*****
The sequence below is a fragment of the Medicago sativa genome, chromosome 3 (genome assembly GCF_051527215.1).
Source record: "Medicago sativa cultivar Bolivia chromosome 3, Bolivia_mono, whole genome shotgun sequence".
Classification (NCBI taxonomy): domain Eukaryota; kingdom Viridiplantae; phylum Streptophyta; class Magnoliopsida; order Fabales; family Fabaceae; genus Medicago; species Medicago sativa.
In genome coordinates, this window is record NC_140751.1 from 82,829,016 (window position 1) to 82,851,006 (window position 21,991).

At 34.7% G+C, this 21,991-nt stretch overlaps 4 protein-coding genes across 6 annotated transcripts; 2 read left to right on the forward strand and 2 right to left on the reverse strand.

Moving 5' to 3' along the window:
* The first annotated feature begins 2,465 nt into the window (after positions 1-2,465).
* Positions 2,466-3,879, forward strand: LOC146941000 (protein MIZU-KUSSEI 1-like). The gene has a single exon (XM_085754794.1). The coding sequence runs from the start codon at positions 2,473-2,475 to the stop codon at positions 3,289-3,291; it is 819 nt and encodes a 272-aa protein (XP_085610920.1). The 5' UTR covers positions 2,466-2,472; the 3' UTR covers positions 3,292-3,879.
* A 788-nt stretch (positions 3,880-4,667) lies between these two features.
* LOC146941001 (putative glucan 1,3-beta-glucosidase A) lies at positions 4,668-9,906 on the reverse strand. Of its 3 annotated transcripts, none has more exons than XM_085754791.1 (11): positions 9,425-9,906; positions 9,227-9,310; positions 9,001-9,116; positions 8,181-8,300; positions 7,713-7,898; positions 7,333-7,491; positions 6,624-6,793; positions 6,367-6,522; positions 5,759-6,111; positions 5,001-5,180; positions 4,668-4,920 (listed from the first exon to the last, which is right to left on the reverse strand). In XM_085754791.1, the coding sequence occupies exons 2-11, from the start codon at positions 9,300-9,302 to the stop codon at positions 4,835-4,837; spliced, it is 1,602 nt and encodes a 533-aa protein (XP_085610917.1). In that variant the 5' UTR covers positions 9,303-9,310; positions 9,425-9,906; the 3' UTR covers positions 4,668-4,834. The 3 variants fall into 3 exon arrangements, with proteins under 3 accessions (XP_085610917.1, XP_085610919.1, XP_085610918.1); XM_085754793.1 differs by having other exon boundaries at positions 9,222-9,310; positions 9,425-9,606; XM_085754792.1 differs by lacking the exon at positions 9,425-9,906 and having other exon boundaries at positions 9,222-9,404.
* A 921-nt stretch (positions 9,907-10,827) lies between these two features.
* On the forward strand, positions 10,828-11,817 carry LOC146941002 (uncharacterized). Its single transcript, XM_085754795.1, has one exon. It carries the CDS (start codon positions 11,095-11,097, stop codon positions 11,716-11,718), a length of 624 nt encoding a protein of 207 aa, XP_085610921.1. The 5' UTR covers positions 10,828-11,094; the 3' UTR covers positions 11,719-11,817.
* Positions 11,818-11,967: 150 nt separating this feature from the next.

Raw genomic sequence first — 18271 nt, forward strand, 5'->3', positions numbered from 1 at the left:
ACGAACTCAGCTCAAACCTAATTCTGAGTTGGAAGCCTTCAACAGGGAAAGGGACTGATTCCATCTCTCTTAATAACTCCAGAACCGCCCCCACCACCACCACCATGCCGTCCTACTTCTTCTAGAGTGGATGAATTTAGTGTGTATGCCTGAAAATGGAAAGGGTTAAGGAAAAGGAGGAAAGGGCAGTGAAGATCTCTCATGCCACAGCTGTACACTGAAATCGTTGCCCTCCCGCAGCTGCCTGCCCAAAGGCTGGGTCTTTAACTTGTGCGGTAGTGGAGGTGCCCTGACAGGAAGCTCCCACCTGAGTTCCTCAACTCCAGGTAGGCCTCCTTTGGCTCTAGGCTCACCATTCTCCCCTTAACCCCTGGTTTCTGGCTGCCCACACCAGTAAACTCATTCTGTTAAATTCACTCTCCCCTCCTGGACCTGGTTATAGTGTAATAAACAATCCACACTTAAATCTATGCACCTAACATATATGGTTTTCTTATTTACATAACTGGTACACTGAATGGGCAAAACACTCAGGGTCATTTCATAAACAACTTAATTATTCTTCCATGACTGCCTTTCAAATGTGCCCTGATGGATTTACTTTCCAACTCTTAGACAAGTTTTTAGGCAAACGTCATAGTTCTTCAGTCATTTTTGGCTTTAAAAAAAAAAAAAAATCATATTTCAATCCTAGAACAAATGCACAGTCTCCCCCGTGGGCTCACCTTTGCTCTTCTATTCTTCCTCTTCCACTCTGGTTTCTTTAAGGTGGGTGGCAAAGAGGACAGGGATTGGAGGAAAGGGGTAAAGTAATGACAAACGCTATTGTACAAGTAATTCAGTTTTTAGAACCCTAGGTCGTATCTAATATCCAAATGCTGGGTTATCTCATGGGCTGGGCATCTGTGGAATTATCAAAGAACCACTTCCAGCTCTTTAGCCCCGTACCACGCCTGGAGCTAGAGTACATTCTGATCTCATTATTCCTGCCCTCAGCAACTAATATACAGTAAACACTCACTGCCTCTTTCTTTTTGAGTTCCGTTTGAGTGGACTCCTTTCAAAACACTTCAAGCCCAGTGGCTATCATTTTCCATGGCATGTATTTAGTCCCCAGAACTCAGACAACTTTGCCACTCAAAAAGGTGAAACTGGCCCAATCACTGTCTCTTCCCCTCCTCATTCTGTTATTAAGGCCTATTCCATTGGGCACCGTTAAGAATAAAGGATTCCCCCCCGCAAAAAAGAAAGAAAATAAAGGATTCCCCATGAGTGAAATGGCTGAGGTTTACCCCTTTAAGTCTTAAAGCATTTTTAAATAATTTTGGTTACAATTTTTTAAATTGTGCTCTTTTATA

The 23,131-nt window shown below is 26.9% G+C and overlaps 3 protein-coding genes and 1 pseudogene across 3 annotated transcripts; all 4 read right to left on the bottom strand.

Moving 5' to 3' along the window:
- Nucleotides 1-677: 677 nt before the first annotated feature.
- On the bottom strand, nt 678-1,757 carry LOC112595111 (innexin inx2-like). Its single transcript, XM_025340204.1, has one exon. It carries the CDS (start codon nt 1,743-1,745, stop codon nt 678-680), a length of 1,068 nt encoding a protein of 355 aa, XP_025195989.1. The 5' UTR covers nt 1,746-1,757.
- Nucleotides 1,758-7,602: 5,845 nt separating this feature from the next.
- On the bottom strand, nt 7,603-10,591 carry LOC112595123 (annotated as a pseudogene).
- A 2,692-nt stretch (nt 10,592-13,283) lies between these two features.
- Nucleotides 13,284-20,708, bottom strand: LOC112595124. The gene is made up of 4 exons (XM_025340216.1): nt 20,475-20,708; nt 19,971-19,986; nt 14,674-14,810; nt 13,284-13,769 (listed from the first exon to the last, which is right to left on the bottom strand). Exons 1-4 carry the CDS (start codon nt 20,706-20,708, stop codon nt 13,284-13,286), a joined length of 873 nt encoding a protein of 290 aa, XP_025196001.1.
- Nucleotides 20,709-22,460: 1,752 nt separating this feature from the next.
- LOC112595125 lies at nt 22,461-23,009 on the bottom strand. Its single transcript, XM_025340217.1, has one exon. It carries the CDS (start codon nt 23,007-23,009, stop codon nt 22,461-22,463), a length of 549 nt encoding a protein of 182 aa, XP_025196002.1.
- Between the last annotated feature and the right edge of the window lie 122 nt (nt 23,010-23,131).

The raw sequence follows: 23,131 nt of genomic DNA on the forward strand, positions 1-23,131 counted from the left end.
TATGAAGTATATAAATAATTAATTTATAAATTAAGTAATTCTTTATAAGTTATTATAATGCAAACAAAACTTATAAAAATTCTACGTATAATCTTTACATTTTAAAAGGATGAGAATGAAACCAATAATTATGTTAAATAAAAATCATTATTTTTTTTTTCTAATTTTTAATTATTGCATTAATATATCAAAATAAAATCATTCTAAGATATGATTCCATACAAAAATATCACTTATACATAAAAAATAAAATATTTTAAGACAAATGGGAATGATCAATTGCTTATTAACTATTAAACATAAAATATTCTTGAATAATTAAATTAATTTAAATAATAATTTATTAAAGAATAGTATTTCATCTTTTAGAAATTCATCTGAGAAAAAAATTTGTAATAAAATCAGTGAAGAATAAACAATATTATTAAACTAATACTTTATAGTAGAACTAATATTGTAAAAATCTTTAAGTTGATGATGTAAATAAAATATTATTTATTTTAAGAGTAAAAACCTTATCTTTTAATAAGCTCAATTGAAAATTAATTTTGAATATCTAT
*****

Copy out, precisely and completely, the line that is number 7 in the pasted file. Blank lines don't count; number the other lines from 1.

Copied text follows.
* The first annotated feature begins 2,465 nt into the window (after positions 1-2,465).